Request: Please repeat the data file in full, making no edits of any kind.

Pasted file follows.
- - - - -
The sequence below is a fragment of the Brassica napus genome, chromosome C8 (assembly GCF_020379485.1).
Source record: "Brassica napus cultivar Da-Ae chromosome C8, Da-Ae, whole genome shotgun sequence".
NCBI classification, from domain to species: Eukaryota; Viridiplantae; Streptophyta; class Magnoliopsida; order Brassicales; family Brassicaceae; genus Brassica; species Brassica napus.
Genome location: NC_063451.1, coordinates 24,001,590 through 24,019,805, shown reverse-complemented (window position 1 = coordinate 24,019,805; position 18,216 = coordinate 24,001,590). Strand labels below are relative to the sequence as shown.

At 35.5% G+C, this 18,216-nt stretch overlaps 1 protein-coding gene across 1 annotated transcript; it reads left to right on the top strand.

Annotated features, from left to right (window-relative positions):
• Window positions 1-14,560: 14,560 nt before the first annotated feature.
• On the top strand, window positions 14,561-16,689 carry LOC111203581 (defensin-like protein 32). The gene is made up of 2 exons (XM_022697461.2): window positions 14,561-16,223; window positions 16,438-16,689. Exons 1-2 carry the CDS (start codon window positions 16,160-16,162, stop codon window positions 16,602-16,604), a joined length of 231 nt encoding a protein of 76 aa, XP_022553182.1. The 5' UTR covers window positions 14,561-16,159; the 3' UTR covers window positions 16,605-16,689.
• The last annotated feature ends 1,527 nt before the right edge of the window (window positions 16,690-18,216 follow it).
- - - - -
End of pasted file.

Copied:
The sequence below is a fragment of the Brassica napus genome, chromosome C8 (assembly GCF_020379485.1).
Source record: "Brassica napus cultivar Da-Ae chromosome C8, Da-Ae, whole genome shotgun sequence".
NCBI classification, from domain to species: Eukaryota; Viridiplantae; Streptophyta; class Magnoliopsida; order Brassicales; family Brassicaceae; genus Brassica; species Brassica napus.
Genome location: NC_063451.1, coordinates 24,001,590 through 24,019,805, shown reverse-complemented (window position 1 = coordinate 24,019,805; position 18,216 = coordinate 24,001,590). Strand labels below are relative to the sequence as shown.

At 35.5% G+C, this 18,216-nt stretch overlaps 1 protein-coding gene across 1 annotated transcript; it reads left to right on the top strand.

Annotated features, from left to right (window-relative positions):
• Window positions 1-14,560: 14,560 nt before the first annotated feature.
• On the top strand, window positions 14,561-16,689 carry LOC111203581 (defensin-like protein 32). The gene is made up of 2 exons (XM_022697461.2): window positions 14,561-16,223; window positions 16,438-16,689. Exons 1-2 carry the CDS (start codon window positions 16,160-16,162, stop codon window positions 16,602-16,604), a joined length of 231 nt encoding a protein of 76 aa, XP_022553182.1. The 5' UTR covers window positions 14,561-16,159; the 3' UTR covers window positions 16,605-16,689.
• The last annotated feature ends 1,527 nt before the right edge of the window (window positions 16,690-18,216 follow it).